Strang, NE- When police detectives surveyed the scene of a tragic double homicide and child abduction case that rocked the small town of Strang, Nebraska last week, they knew that time was of the essence. Every minute that passed without finding missing 3-year-old Gert McDonald decreased the likelihood that he would be found alive, if at all. The search for clues was exhaustive, as was the search for the kidnapped toddler.
For several days that search came up empty, until investigators decided to review pictures of the crime scene one final time. They were shocked to discover that they had missed one very important detail. On the shelf overlooking where most of Tim and Ronaldolina McDonald were discovered by Ronaldolina's personal trainer Sven at three o'clock that morning, was an Elf on the Shelf.
"We knew the rules going into the interrogation," Lead investigator Shake Billings explained. "They can't be touched and they can't speak or move until everyone in the house is asleep. Their job is to watch and listen. But we weren't going to just sit there with little Gert still missing!"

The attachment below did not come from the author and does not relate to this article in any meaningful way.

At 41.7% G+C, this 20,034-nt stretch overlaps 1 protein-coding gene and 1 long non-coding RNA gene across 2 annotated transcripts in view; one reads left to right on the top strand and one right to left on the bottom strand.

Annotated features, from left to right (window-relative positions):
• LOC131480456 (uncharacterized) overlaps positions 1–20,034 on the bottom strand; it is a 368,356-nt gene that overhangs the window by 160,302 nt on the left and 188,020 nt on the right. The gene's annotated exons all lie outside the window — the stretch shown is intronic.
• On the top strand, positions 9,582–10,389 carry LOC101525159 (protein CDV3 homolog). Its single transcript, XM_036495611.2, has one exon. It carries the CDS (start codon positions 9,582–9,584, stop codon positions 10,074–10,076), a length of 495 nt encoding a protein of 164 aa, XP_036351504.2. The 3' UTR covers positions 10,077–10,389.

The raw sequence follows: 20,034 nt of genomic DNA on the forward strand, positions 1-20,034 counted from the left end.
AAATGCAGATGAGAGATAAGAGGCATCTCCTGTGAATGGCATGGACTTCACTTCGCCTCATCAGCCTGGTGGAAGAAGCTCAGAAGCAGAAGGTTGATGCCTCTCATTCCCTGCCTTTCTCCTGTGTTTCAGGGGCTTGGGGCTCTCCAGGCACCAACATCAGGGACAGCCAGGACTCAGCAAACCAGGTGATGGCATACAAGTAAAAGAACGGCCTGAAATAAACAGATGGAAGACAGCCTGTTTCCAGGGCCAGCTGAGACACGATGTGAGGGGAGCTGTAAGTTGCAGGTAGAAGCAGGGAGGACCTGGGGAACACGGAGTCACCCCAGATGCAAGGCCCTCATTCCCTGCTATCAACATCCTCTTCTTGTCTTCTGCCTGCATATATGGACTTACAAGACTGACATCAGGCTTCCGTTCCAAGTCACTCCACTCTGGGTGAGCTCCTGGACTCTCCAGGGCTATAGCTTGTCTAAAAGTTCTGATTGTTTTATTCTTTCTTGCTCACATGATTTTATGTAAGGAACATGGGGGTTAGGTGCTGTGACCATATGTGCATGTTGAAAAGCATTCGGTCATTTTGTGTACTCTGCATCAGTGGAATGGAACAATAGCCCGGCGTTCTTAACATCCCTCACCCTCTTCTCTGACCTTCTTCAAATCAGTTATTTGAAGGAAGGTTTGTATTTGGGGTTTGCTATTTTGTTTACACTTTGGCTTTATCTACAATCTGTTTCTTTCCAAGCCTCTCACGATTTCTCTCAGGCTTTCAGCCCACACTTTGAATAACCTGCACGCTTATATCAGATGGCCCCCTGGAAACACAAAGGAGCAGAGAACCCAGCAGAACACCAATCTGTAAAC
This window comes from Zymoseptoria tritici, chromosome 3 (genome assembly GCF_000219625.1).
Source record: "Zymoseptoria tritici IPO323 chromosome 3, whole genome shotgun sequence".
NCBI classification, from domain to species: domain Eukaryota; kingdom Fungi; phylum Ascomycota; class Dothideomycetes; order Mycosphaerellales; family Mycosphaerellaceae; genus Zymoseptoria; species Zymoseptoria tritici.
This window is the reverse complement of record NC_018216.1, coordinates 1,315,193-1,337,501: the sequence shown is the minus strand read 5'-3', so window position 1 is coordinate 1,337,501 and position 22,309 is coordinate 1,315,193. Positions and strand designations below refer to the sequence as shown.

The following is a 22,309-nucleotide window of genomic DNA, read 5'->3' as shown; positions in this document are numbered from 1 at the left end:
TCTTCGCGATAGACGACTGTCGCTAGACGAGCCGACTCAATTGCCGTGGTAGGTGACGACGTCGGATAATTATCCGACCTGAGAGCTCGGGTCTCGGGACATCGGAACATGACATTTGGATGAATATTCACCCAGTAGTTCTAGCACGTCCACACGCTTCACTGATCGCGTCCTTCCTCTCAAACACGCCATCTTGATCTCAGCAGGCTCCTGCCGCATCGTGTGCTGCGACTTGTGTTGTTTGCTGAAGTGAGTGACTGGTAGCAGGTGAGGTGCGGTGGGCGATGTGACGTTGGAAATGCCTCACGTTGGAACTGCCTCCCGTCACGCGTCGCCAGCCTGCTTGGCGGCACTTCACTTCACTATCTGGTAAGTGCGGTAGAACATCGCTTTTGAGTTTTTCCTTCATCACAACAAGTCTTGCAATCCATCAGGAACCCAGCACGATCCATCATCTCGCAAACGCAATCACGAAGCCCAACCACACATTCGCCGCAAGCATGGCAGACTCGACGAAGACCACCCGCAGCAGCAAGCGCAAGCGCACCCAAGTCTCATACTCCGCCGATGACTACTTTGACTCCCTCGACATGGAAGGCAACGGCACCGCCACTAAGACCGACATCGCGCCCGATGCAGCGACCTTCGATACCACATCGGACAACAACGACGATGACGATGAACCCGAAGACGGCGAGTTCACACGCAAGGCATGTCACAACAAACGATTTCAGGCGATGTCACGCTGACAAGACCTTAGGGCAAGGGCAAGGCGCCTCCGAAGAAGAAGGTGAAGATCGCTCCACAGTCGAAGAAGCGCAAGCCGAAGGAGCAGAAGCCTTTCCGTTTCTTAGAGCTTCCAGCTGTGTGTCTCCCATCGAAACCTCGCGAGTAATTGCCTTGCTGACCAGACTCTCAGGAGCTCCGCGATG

But Clancy, the McDonald's Elf on the Shelf, followed those rules without any sign of budging and the detectives finally gave up. "We tried everything we could think of, even advanced techniques like hot cocoa boarding." Adding to the tragic nature of the crime was that Mr. McDonald had been scheduled to work overnight and shouldn't have even been there. Another mysterious aspect to this troubling case.
With Clancy refusing to cooperate, investigators still haven't given up on finding Gert and solving his parent's murders. Elves on Shelves, once adopted and given a name, receive the gift of Christmas magic and can fly to Santa's workshop each night to tell him about what happened that day. Billings is counting on this. "If that little spying bastard told Santa anything, we need to know. And I'll find that jolly son of a bitch if it's the last thing I do!"
I'm an old school reporter whose days of scoring double trucks are well behind him. But that doesn't mean I don't know a good story when I see one. I've worked for small town rags and big city broadsheets and everything in between.